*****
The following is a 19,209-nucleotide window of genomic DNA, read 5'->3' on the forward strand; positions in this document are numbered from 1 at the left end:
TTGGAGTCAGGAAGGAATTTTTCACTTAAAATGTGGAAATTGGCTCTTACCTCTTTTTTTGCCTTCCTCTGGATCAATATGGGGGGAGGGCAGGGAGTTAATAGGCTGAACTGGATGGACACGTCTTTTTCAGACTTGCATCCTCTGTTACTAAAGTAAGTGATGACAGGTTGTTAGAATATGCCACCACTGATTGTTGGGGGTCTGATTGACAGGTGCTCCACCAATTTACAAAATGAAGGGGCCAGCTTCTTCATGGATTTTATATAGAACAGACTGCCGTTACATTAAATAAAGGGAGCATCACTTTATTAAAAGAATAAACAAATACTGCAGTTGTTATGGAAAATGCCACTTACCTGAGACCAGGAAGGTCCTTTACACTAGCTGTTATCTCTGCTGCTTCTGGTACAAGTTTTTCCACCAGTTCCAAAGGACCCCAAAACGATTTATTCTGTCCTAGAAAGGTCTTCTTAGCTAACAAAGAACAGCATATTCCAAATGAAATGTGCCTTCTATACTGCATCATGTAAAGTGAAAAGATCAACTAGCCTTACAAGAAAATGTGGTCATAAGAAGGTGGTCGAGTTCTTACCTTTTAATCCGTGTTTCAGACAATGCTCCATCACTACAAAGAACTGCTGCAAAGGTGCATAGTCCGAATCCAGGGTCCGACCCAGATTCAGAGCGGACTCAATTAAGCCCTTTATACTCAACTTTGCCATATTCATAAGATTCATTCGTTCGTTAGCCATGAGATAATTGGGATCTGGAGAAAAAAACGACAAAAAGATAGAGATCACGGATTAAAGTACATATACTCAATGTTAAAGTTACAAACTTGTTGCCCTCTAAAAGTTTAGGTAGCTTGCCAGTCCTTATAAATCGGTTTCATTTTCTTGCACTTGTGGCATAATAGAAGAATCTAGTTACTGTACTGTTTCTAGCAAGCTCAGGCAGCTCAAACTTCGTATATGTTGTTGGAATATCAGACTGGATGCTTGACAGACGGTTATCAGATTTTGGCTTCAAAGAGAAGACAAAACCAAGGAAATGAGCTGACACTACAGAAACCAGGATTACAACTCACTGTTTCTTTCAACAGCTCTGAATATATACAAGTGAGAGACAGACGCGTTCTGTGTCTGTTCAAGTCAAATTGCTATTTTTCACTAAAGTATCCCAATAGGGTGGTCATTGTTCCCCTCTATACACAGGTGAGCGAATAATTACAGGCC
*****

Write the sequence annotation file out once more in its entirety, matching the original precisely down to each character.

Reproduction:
The following is a 19,209-nucleotide window of genomic DNA, read 5'->3' on the forward strand; positions in this document are numbered from 1 at the left end:
TTGGAGTCAGGAAGGAATTTTTCACTTAAAATGTGGAAATTGGCTCTTACCTCTTTTTTTGCCTTCCTCTGGATCAATATGGGGGGAGGGCAGGGAGTTAATAGGCTGAACTGGATGGACACGTCTTTTTCAGACTTGCATCCTCTGTTACTAAAGTAAGTGATGACAGGTTGTTAGAATATGCCACCACTGATTGTTGGGGGTCTGATTGACAGGTGCTCCACCAATTTACAAAATGAAGGGGCCAGCTTCTTCATGGATTTTATATAGAACAGACTGCCGTTACATTAAATAAAGGGAGCATCACTTTATTAAAAGAATAAACAAATACTGCAGTTGTTATGGAAAATGCCACTTACCTGAGACCAGGAAGGTCCTTTACACTAGCTGTTATCTCTGCTGCTTCTGGTACAAGTTTTTCCACCAGTTCCAAAGGACCCCAAAACGATTTATTCTGTCCTAGAAAGGTCTTCTTAGCTAACAAAGAACAGCATATTCCAAATGAAATGTGCCTTCTATACTGCATCATGTAAAGTGAAAAGATCAACTAGCCTTACAAGAAAATGTGGTCATAAGAAGGTGGTCGAGTTCTTACCTTTTAATCCGTGTTTCAGACAATGCTCCATCACTACAAAGAACTGCTGCAAAGGTGCATAGTCCGAATCCAGGGTCCGACCCAGATTCAGAGCGGACTCAATTAAGCCCTTTATACTCAACTTTGCCATATTCATAAGATTCATTCGTTCGTTAGCCATGAGATAATTGGGATCTGGAGAAAAAAACGACAAAAAGATAGAGATCACGGATTAAAGTACATATACTCAATGTTAAAGTTACAAACTTGTTGCCCTCTAAAAGTTTAGGTAGCTTGCCAGTCCTTATAAATCGGTTTCATTTTCTTGCACTTGTGGCATAATAGAAGAATCTAGTTACTGTACTGTTTCTAGCAAGCTCAGGCAGCTCAAACTTCGTATATGTTGTTGGAATATCAGACTGGATGCTTGACAGACGGTTATCAGATTTTGGCTTCAAAGAGAAGACAAAACCAAGGAAATGAGCTGACACTACAGAAACCAGGATTACAACTCACTGTTTCTTTCAACAGCTCTGAATATATACAAGTGAGAGACAGACGCGTTCTGTGTCTGTTCAAGTCAAATTGCTATTTTTCACTAAAGTATCCCAATAGGGTGGTCATTGTTCCCCTCTATACACAGGTGAGCGAATAATTACAGGCC